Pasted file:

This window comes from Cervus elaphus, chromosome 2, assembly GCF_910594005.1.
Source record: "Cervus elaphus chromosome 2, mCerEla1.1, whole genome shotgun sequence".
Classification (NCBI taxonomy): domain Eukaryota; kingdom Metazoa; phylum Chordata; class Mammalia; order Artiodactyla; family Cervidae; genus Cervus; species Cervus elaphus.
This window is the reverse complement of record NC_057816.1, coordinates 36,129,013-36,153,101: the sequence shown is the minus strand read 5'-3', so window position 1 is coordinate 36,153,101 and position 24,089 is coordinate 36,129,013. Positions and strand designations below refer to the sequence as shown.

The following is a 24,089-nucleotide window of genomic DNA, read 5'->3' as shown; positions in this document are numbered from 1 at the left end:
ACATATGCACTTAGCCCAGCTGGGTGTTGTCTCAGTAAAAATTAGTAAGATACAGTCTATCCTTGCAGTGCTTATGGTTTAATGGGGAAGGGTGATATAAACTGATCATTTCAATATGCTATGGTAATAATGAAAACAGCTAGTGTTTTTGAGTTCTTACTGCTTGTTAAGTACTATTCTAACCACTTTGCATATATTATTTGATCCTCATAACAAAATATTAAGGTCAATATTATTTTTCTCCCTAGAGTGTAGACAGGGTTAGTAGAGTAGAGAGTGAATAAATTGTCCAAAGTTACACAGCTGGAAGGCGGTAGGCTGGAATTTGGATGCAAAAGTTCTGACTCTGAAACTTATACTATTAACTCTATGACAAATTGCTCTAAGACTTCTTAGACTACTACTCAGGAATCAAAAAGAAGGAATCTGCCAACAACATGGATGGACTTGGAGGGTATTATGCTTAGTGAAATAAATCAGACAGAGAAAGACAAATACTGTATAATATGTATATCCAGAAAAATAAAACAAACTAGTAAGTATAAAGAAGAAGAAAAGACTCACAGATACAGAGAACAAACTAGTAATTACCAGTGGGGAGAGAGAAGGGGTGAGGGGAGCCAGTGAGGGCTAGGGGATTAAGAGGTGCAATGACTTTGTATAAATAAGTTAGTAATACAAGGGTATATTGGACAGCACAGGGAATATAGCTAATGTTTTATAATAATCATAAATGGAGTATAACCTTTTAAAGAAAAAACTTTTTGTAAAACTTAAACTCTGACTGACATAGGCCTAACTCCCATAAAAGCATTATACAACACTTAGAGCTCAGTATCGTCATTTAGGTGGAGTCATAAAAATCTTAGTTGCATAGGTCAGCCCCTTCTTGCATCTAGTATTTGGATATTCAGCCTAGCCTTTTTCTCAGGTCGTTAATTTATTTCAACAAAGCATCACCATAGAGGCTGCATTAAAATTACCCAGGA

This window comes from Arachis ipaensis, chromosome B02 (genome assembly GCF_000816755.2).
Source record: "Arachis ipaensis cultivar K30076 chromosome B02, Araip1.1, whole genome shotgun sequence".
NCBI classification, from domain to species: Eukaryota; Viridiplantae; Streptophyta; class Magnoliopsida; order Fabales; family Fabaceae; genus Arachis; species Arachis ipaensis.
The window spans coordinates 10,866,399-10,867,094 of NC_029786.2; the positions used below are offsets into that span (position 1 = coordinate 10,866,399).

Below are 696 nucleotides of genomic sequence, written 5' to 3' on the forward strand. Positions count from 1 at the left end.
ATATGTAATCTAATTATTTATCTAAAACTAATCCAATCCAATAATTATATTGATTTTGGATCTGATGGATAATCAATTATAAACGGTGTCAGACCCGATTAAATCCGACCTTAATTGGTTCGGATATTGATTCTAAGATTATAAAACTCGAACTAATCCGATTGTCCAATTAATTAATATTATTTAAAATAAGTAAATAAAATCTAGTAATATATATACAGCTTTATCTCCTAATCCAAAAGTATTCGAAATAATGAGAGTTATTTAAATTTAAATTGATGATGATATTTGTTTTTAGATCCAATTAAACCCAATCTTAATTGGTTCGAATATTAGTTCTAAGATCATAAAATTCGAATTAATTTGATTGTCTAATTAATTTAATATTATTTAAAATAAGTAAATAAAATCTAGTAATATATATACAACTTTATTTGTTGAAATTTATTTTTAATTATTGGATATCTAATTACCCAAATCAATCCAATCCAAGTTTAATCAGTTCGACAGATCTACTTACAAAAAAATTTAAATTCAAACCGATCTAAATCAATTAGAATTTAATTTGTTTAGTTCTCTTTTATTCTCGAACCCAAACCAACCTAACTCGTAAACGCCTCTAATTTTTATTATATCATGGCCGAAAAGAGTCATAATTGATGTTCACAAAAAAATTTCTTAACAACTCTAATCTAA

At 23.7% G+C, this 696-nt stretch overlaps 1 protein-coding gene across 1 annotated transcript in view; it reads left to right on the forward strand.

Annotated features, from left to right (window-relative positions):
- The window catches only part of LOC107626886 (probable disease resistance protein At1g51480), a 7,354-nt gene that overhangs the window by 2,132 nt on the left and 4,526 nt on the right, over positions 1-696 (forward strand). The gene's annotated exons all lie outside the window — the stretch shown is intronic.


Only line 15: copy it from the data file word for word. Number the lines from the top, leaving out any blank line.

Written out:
- The window catches only part of LOC107626886 (probable disease resistance protein At1g51480), a 7,354-nt gene that overhangs the window by 2,132 nt on the left and 4,526 nt on the right, over positions 1-696 (forward strand). The gene's annotated exons all lie outside the window — the stretch shown is intronic.